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As a special education teacher, I am constantly trying to create an environment for my students with learning differences that is personalized, differentiated and yet as close to their peers’ experience as possible. In this inclusive classroom, all students work and collaborate throughout the day as much as possible. This takes planning, tools and creativity. When I work with my students and determine how to meet their needs, I think a lot about their accommodations rather than their modifications. The outcomes for a student can have a very dramatic effect on their learning.
What are accommodations and modifications?
Accommodations are tools and strategies that personalize learning, provide greater access to content, and encourage independence without changing the content or materials; whereas modifications are strategies and tools that change the content and materials a student receives, altering the students’ learning. Modifications are important and valid, but can compromise the richness of the content and student learning.
How do accommodations and modifications differ? A student receives an assignment to read a chapter from one of their textbooks. While this assignment may be challenging for any student, it can be a real struggle for students with a print disability such as dyslexia. A modification would change the content of the reading, possibly by shortening the amount the student must read, or focusing in on very specific pages, paragraphs, or sections. An accommodation would be a tool or strategy that allows the student to complete the assignment by consuming the content in an accessible and preferred format, such as the Learning Tools Immersive Reader. In this example, an accommodation has been provided but the content itself is unchanged, or, unmodified.
The impact that accommodations and modifications can have on a student can be tremendous. I had a student, Allie, who was a senior when her vision suddenly began to change. She could no longer read the large print Algebra 2 book and was not proficient in Braille. This was both emotionally and academically very challenging for her. We brainstormed ways to provide her materials and instruction in a timely way that fit her needs, as she was not on campus. We determined that OneNote was our best option. Every day, Allie would connect to class via Skype and I would write or type the problems into a shared OneNote notebook in a large font for her. Using document co-authoring, we collaborated on the problems in real time even though she was 100 miles away. The content of the class was not changed, we did not modify anything, but added accommodations that provided access to all the materials, her peers and her teacher.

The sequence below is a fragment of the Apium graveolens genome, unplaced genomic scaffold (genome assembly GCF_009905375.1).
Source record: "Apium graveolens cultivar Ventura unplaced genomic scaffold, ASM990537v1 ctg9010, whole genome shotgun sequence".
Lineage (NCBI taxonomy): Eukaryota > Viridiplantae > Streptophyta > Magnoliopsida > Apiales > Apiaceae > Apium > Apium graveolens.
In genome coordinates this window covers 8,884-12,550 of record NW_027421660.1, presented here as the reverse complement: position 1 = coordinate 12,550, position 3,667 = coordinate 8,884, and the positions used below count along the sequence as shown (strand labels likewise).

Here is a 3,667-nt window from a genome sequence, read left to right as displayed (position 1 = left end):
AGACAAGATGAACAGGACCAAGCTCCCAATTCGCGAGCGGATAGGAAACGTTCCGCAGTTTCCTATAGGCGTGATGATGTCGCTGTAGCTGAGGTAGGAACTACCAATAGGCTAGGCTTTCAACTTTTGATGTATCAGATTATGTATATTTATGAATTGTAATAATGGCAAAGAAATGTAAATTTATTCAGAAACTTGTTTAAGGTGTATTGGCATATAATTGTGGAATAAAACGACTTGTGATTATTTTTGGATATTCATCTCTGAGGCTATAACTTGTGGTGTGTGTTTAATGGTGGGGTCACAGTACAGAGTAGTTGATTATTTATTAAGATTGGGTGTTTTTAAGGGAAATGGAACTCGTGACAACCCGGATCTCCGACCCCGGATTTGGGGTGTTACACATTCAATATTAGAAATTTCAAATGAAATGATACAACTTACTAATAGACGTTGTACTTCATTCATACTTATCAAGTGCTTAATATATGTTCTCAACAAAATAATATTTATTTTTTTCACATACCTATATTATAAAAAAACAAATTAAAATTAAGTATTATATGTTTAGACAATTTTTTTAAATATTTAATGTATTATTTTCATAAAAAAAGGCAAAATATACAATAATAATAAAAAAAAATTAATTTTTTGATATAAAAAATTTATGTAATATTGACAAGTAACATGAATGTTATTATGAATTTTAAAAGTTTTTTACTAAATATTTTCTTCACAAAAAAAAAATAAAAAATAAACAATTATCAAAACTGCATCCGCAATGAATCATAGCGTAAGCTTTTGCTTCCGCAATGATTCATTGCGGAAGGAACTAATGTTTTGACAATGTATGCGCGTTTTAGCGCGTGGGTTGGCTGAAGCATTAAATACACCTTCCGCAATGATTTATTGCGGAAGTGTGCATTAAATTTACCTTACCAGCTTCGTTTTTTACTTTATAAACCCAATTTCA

In another example, while I was teaching at the Washington State School for the Blind, we used a virtual classroom to successfully deliver college prep level math to visually-impaired students throughout the Western United States. Using Skype and OneNote notebooks, we delivered a rigorous and challenging program tailored to the individual needs of each student. Check out the video below to learn more how we did it:
In my current role, as a high school special education teacher, I have a diverse learner population that spends a lot of time working independently or collaborating with peers, and not in a lecture or classroom setting. Accommodations have been a critical part of student success in our environment, enabling them to access all materials, research, collaborate and communicate effectively without compromising their individual needs as learners.
With Windows 10 and Office 365, which is free for teachers and students, I have found ways to enable many of the accommodations that I need for making consumption of materials, content creation, collaboration, and organization possible for students using the same technology and tools as their peers.
Using the tools in Office 365 and Windows 10, have changed my student’s educational experience. A former student who is now in graduate school said through his experiences working with technology and math related projects it gave him the skills to start working to design his own music label and brand from the ground up. When students graduate from high school, and either enter college or the workplace they are equipped with productivity and collaboration tools and skills they will use throughout their lives.
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